Suspension of stock transaction tax urged by business chiefs

The China Post staff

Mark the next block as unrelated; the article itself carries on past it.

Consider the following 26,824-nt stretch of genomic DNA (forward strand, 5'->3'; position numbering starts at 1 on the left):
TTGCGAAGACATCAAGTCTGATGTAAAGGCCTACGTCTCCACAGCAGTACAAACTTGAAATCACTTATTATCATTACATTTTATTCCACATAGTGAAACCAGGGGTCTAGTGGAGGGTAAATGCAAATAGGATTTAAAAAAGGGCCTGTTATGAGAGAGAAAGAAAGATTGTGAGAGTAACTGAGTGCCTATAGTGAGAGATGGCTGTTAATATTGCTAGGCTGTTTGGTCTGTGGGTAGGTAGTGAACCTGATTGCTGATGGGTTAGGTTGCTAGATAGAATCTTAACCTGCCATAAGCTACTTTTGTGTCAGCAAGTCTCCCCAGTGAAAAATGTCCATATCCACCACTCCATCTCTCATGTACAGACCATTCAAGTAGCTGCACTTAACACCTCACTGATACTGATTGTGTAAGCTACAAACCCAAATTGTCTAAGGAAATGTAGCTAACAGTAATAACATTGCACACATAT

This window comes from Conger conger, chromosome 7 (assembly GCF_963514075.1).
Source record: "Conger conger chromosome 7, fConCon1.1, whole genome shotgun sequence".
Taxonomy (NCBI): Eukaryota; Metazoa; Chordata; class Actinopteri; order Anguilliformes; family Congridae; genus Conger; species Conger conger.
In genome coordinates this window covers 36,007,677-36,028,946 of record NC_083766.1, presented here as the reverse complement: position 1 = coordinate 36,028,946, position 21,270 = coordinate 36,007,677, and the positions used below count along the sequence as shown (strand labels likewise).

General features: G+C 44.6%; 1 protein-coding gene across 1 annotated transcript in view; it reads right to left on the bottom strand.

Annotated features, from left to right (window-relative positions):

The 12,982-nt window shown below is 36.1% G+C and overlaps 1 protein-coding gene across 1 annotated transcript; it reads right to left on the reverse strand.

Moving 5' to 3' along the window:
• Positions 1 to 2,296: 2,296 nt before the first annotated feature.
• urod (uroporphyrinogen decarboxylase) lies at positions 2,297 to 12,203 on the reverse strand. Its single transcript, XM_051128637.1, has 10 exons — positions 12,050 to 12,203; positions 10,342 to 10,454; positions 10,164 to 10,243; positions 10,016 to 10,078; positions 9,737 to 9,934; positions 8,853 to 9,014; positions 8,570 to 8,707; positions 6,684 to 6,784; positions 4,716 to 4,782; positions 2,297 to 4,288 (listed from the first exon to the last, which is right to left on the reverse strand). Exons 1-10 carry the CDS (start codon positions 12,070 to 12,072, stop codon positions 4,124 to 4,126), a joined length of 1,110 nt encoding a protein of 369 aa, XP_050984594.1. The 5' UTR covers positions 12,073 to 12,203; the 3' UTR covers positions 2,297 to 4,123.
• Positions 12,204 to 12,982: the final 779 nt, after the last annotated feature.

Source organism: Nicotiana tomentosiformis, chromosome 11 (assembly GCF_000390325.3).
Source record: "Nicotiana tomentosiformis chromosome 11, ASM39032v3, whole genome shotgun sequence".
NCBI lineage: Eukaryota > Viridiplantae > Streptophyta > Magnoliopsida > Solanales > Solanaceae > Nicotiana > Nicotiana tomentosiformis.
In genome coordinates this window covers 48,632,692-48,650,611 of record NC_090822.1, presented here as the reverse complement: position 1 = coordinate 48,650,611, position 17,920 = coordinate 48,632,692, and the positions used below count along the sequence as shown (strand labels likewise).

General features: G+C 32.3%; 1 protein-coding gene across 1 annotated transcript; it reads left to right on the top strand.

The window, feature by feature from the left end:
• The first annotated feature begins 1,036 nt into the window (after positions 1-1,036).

Senior business executives again urged the government yesterday to temporarily suspend the stock transaction tax to help buoy the bearish local securities market amid the current economic hardship. The chief executive officers (CEOs) of major domestic business groups made the appeal during a breakfast meeting with high-ranking government officials in charge of economic and financial affairs. The closed-door meeting was organized by Jeffrey Koo, chairman of the Chinese National Association of Industry and Commerce. The participants included Vice Premier Lai Ing-jaw, Economics Minister Lin Hsin-i, Vice Finance Minister Sean Chen, and Chen Po-chih, chairman of the Council for Economic Planning and Development. Also present at the meeting were heads of leading domestic trade and industry associations and CEOs of blue-chip private enterprises, including Morris Chang, chairman of Taiwan Semiconductor Manufacturing Corp., and Far Eastern Group Chairman Douglas Hsu. Koo said after the meeting that senior business and industry executives have proposed a suspension of the securities transaction tax mainly because the previous Kuomintang government suspended levying the stock transaction tax six times in a bid to stimulate the domestic economy. “As the measure scored satisfactory results in the past, we hope the current Democratic Progressive Party can follow suit and suspend the stock transaction tax on a temporary basis,” Koo said, adding that the government could resume the levy once the local bourse regains momentum. Koo said all CEOs present at the meeting fully understand that the government’s financial situation is very tight at the moment. “But if the current economic slowdown continues, government tax revenues will only drop further. The most effective way to increase tax revenues lies in revitalizing the economy. As the securities market showcases a country’s economic strength, the government would be able to largely expand its revenues through an economic recovery fueled by a stock market boom,” Koo explained. In response to the proposal, both Vice Premier Lai and Vice Finance Minister Chen said relevant government agencies will make a further study of the issue. However, unidentified Finance Ministry officials were quoted as saying that they see no room for the government to suspend the stock transaction tax at least for the moment. Noting that government tax revenues account for only about 13 percent of Taiwan’s gross national product, the officials said local people’s tax burden is among the world’s lowest. Against this background, the officials said the government cannot afford to slash any tax, including the stock transaction tax. Nevertheless, government sources said Finance Minister Yen Ching-chang will discuss with the Economics Ministry and other relevant agencies the feasibility of suspending the stock tax after his return from his European trip today. At yesterday’s meeting, many CEOs also pushed the government to ease restrictions on mainland China-bound investment. “The proposal, however, didn’t receive any definite government response,” Koo said, adding that it remains unclear when the government will honor its promise to adjust the KMT government-initiated “go slow, be patient” mainland investment policy. The correlation between mounting domestic unemployment and hiring of foreign laborers was also a hot topic discussed at the meeting. Koo said CEOs in both high-tech and traditional industry sectors had complained about the government’s retrenchment of foreign labor quotas as a way to lower the domestic jobless rate. In his view, Koo said, the government has failed to look into the true factors that have led to the high unemployment rate among local workers. “In reality, the foreign labor retrenchment policy has helped drive up the jobless rate here as many traditional and high-tech companies have been forced to relocate abroad due to difficulties in recruiting enough laborers to work at night,” Koo explained. During the meeting, Koo said, many CEOs also urged the government to ease the current Labor Standards Law to offer greater freedom for labor-management negotiations on employment terms. Koo said the present labor laws impose too many restrictions on working hours, wages and other working conditions. “The stringent regulations have discouraged local employers from expanding their investments at home,” he asserted. According to Koo, Vice Premier Lai said at the meeting that he personally supports the proposal to revise the Labor Standards Law to give local employers a freer hand in negotiating working terms with prospective job seekers. “Lai has promised that relevant government agencies will study the feasibility of the proposed labor law revisions,” Koo said.